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Consider the following animation:

CABasicAnimation *pathAnimation = [CABasicAnimation animationWithKeyPath:@"strokeEnd"];
pathAnimation.duration = 1.0;
pathAnimation.timingFunction = [CAMediaTimingFunction functionWithName:kCAMediaTimingFunctionEaseOut];
pathAnimation.fromValue = [NSNumber numberWithFloat:0.0f];
pathAnimation.toValue = [NSNumber numberWithFloat:1.0f];
pathAnimation.removedOnCompletion = NO;
pathAnimation.delegate = self;

This will essentially animate the drawing of the layer from one end to the next. The problem is that once the animation completes, the strokeEnd property resets back to 0 (where it was initially set). How do I make the final value "stick"?

I have attempted to change this in the animationDidStop delegate method. This mostly works, but can cause a flash of strokeEnd at 0 briefly, even when put inside a CATransaction to disable animations. I have also played with the additive and cumulative properties to no avail. Any suggestions?

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possible duplicate of Animation of stroke of circle segment ends in complete stroke –  Jano May 1 '13 at 21:42
    
I find it easier to set the properties on my actual layer, and then apply an animation that specifies the time and easing. In some cases I will specifically the starting values, but leaving the end values to be animated automatically solves this problem. –  Marc May 2 '13 at 16:08

1 Answer 1

You simply set the strokeEnd property to its final value yourself! Like this:

// your current code (stripped of unnecessary stuff)

CABasicAnimation *pathAnimation = [CABasicAnimation animationWithKeyPath:@"strokeEnd"];
pathAnimation.duration = 1.0;
pathAnimation.timingFunction = [CAMediaTimingFunction functionWithName:kCAMediaTimingFunctionEaseOut];
pathAnimation.fromValue = [NSNumber numberWithFloat:0.0f];
pathAnimation.toValue = [NSNumber numberWithFloat:1.0f];

// just add this to it:

theLayer.strokeEnd = 1;

// and now add the animation to theLayer

If strokeEnd were implicitly animatable (so that that line would itself cause animation) we would turn off implicit animation first:

[CATransaction setDisableActions:YES];
theLayer.strokeEnd = 1;

See my book for a complete breakdown of how to use CABasicAnimation: http://www.apeth.com/iOSBook/ch17.html#_using_a_cabasicanimation

Note that your pathAnimation.removedOnCompletion = NO; is wrong, and so is the other answer's kCAFillModeForwards. Both are based on misunderstandings of how Core Animation works.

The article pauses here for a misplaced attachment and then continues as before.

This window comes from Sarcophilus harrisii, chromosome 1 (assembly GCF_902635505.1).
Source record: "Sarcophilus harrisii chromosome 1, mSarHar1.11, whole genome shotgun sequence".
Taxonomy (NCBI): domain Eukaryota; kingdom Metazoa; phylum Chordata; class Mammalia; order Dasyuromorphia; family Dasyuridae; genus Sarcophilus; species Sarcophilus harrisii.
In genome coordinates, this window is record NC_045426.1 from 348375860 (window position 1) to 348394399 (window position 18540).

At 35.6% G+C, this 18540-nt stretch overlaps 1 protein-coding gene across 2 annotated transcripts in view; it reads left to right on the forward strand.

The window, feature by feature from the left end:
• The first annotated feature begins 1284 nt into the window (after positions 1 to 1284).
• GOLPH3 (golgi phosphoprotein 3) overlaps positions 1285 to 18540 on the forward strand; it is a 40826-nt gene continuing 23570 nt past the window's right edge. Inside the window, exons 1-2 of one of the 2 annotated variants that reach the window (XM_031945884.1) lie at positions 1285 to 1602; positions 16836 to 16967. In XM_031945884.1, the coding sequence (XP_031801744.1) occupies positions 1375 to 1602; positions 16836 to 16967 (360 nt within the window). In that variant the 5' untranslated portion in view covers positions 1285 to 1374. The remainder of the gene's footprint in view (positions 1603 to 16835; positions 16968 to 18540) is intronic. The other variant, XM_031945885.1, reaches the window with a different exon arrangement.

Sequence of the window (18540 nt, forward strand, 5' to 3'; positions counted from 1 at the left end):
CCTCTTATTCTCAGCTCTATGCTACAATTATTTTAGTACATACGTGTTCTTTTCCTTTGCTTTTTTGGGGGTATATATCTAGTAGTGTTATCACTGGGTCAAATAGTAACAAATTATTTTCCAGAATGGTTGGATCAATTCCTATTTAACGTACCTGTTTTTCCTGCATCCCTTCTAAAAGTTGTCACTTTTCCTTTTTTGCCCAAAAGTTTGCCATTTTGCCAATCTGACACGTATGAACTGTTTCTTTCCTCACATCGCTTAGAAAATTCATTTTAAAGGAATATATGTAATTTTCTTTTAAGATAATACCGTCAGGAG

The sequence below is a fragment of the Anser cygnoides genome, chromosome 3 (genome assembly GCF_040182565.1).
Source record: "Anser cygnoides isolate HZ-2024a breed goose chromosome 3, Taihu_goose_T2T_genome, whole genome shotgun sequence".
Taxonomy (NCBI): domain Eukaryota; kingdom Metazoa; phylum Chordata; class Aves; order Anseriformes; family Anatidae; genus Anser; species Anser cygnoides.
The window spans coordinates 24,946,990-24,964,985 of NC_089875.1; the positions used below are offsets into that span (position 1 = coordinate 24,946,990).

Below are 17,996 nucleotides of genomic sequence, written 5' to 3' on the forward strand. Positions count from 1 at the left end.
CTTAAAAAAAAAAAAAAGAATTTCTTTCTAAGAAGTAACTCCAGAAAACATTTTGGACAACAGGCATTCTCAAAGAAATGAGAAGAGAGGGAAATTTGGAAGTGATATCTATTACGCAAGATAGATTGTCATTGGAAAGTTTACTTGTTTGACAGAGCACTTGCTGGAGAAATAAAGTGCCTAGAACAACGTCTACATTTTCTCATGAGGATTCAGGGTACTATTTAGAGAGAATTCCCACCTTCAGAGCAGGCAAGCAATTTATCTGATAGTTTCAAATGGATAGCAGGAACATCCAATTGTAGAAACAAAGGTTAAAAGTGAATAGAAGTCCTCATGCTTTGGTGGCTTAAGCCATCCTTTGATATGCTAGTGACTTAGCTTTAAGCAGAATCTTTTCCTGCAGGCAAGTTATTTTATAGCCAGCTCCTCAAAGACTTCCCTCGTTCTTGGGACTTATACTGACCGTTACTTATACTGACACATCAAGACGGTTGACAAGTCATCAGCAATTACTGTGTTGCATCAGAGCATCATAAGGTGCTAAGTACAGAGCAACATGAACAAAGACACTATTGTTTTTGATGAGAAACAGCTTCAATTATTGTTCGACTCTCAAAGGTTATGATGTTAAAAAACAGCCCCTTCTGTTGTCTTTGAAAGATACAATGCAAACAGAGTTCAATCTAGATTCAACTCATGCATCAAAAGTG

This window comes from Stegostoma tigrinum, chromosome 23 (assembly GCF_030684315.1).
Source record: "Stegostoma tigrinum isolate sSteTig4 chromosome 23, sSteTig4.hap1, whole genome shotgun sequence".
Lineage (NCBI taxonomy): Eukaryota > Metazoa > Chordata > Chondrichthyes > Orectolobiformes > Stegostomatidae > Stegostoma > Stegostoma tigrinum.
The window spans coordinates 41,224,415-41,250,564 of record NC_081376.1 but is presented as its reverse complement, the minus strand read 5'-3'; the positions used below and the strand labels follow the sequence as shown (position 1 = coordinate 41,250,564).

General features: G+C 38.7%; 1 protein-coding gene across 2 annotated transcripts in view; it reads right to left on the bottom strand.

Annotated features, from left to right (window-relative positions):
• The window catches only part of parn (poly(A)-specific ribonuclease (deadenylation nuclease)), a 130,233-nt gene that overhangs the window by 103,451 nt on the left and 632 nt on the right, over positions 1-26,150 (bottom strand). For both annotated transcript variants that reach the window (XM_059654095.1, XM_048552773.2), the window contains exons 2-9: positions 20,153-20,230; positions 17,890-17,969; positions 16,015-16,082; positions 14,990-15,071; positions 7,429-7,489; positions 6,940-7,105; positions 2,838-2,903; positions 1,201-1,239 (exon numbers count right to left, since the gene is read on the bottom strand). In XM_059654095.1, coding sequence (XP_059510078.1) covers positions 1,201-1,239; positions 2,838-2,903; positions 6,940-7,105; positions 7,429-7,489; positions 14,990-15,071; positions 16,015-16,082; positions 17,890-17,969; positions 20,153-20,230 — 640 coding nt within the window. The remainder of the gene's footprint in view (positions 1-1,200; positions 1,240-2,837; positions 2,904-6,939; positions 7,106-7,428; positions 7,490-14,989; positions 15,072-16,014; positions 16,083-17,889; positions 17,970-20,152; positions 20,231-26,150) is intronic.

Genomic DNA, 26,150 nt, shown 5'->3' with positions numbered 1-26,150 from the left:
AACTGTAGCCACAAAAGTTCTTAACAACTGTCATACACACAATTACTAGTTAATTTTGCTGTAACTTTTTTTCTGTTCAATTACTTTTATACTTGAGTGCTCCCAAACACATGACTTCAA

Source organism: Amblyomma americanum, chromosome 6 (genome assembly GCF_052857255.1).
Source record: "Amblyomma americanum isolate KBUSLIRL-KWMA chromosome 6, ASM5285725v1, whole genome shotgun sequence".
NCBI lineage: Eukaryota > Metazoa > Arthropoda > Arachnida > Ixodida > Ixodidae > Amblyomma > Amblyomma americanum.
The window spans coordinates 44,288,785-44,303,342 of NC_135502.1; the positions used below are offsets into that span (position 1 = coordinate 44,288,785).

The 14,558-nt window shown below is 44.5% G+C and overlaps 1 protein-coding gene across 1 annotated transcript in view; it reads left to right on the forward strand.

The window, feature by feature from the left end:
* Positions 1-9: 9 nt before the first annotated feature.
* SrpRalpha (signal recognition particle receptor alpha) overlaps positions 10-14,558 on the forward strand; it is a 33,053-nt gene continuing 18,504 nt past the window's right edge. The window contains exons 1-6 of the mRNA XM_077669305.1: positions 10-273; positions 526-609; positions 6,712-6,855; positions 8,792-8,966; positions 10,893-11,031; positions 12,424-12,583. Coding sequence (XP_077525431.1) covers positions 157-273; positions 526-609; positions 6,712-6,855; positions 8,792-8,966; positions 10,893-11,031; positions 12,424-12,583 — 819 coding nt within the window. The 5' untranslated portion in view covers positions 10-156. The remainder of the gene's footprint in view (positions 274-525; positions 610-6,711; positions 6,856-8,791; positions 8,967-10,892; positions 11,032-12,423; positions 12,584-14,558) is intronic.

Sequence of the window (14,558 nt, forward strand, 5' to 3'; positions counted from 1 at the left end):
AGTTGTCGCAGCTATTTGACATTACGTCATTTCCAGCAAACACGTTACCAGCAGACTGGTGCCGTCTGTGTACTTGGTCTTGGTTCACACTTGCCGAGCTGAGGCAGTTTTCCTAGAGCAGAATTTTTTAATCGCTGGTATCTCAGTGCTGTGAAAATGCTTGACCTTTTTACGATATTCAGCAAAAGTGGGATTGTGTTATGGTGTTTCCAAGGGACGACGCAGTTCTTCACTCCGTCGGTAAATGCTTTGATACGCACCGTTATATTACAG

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Thank you for the clarification, as I wrote in a comment in my answer I always thought that setting the fillMode would cause the model layer to be updated on animation end. Just to know, when one should use fillMode and removedOnCompletion=NO ? I'm thinking about that but I cannot find an example. –  Alessandro Orrù May 1 '13 at 22:05
    
They are useful in complex grouped animations. Again, see my book referred to above (search that chapter on fillMode). The point is that that trick is a massive misunderstanding that unfortunately got loose on the Internet. Even Apple had an example where they gave the wrong impression about this (Metronome, which has since been taken down). –  matt May 1 '13 at 22:08
    
Perfect, thank you again. –  Alessandro Orrù May 1 '13 at 22:13
    
Thanks Matt. Within my animationDidStop delegate method, I am setting the strokeEnd back to 1. Here is my code snippet: [CATransaction setDisableActions:YES]; self.theLayer.strokeEnd = 1.0; [CATransaction setDisableActions:NO]; However, I am still getting a flash, I assume because once the animation completes, it resets the strokeEnd back to the layer's original value (which is 0), and then setting it to 1.0. How do I remove this flash effect? –  Mike May 2 '13 at 13:55
    
Just please try doing what I said. Not in the delegate. Right here as part of the code you already showed. –  matt May 2 '13 at 15:22

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